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Europe floods: Search for missing goes on as death toll increases

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The death toll from devastating floods across parts of western Germany and Belgium rose above 90 on Friday, as the search continued for hundreds of people still unaccounted for, according to apnews.com.

Authorities in the German state of Rhineland-Palatinate said 50 people had died there, including at least nine residents of an assisted living facility for people with disabilities.

In neighbouring North Rhine-Westphalia state officials put the death toll at 30 but warned that the figure could rise further. Some 1,300 people were still reported missing, though authorities said efforts to contact them could be hampered by disrupted roads and phone connections.

In a provisional tally, the Belgian death toll has risen to 12, with 5 people still missing, local authorities and media report early Friday.

The flash floods this week followed days of heavy rainfall which turned streams and streets into raging torrents that swept away cars and caused houses to collapse across the region.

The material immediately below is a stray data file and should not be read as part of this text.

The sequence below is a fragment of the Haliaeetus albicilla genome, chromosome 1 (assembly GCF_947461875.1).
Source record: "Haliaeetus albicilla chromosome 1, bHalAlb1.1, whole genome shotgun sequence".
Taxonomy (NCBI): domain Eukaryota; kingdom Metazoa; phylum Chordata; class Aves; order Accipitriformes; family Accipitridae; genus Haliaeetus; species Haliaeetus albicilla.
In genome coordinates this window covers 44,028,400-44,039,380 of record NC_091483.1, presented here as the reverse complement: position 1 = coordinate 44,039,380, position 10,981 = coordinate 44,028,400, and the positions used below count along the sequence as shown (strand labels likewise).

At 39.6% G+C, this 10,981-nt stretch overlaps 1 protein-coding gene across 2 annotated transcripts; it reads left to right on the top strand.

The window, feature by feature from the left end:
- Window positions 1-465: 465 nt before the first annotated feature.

Chancellor Angela Merkel and U.S. President Joe Biden expressed their sorrow over the loss of life during a news conference at the White House late Thursday.

The long-time German leader, who was on a farewell trip to Washington, said she feared that “the full extent of this tragedy will only be seen in the coming days.”

The governor of North Rhine-Westphalia state, Armin Laschet has called an emergency Cabinet meeting Friday. The 60-year-old’s handling of the flood disaster is widely seen as a test for his ambitions to succeed Merkel as chancellor in Germany’s national election on 26 September

The German army has deployed 900 soldiers to help with the rescue and clear-up efforts.

Thousands of people remain homeless after their houses were destroyed or deemed at-risk by authorities, including several villages around the Steinbach reservoir that experts say could collapse under the weight of the floods.